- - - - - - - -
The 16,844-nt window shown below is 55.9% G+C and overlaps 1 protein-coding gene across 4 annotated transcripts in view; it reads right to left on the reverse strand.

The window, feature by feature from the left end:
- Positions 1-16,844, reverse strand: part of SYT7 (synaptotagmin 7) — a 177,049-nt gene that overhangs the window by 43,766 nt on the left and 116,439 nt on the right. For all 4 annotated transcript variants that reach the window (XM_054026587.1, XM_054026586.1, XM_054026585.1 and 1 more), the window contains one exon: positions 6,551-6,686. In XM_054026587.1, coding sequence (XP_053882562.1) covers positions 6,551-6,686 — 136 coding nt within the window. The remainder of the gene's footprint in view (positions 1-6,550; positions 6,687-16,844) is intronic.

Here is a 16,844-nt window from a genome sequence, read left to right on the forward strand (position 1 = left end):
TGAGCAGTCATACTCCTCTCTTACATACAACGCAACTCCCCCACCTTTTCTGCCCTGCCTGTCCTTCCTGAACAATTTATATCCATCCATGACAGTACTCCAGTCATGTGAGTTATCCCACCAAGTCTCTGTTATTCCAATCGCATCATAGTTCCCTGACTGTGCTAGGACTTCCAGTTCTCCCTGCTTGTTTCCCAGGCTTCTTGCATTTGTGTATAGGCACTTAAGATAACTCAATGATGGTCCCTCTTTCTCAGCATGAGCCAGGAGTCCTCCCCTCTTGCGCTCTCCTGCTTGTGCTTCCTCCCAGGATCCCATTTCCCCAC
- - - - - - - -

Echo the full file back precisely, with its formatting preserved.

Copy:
The 16,844-nt window shown below is 55.9% G+C and overlaps 1 protein-coding gene across 4 annotated transcripts in view; it reads right to left on the reverse strand.

The window, feature by feature from the left end:
- Positions 1-16,844, reverse strand: part of SYT7 (synaptotagmin 7) — a 177,049-nt gene that overhangs the window by 43,766 nt on the left and 116,439 nt on the right. For all 4 annotated transcript variants that reach the window (XM_054026587.1, XM_054026586.1, XM_054026585.1 and 1 more), the window contains one exon: positions 6,551-6,686. In XM_054026587.1, coding sequence (XP_053882562.1) covers positions 6,551-6,686 — 136 coding nt within the window. The remainder of the gene's footprint in view (positions 1-6,550; positions 6,687-16,844) is intronic.

Here is a 16,844-nt window from a genome sequence, read left to right on the forward strand (position 1 = left end):
TGAGCAGTCATACTCCTCTCTTACATACAACGCAACTCCCCCACCTTTTCTGCCCTGCCTGTCCTTCCTGAACAATTTATATCCATCCATGACAGTACTCCAGTCATGTGAGTTATCCCACCAAGTCTCTGTTATTCCAATCGCATCATAGTTCCCTGACTGTGCTAGGACTTCCAGTTCTCCCTGCTTGTTTCCCAGGCTTCTTGCATTTGTGTATAGGCACTTAAGATAACTCAATGATGGTCCCTCTTTCTCAGCATGAGCCAGGAGTCCTCCCCTCTTGCGCTCTCCTGCTTGTGCTTCCTCCCAGGATCCCATTTCCCCAC